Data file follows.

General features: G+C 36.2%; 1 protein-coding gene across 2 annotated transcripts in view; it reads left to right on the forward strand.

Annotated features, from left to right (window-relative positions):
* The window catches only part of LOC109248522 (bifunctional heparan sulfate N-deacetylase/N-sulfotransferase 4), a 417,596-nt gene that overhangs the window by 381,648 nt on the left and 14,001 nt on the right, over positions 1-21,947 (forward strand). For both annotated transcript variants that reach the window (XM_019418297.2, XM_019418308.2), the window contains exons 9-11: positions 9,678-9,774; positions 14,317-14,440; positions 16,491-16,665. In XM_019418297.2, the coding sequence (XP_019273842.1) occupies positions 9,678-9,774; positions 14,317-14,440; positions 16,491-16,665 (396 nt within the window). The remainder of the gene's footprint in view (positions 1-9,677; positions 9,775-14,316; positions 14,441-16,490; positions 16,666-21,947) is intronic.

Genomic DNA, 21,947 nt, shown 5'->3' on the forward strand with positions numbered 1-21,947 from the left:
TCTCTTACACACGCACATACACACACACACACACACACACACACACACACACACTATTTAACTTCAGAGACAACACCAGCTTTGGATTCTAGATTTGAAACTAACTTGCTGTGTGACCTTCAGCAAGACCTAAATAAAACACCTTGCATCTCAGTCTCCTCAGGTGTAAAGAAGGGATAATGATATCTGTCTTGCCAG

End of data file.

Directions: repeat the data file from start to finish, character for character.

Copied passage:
General features: G+C 36.2%; 1 protein-coding gene across 2 annotated transcripts in view; it reads left to right on the forward strand.

Annotated features, from left to right (window-relative positions):
* The window catches only part of LOC109248522 (bifunctional heparan sulfate N-deacetylase/N-sulfotransferase 4), a 417,596-nt gene that overhangs the window by 381,648 nt on the left and 14,001 nt on the right, over positions 1-21,947 (forward strand). For both annotated transcript variants that reach the window (XM_019418297.2, XM_019418308.2), the window contains exons 9-11: positions 9,678-9,774; positions 14,317-14,440; positions 16,491-16,665. In XM_019418297.2, the coding sequence (XP_019273842.1) occupies positions 9,678-9,774; positions 14,317-14,440; positions 16,491-16,665 (396 nt within the window). The remainder of the gene's footprint in view (positions 1-9,677; positions 9,775-14,316; positions 14,441-16,490; positions 16,666-21,947) is intronic.

Genomic DNA, 21,947 nt, shown 5'->3' on the forward strand with positions numbered 1-21,947 from the left:
TCTCTTACACACGCACATACACACACACACACACACACACACACACACACACACTATTTAACTTCAGAGACAACACCAGCTTTGGATTCTAGATTTGAAACTAACTTGCTGTGTGACCTTCAGCAAGACCTAAATAAAACACCTTGCATCTCAGTCTCCTCAGGTGTAAAGAAGGGATAATGATATCTGTCTTGCCAG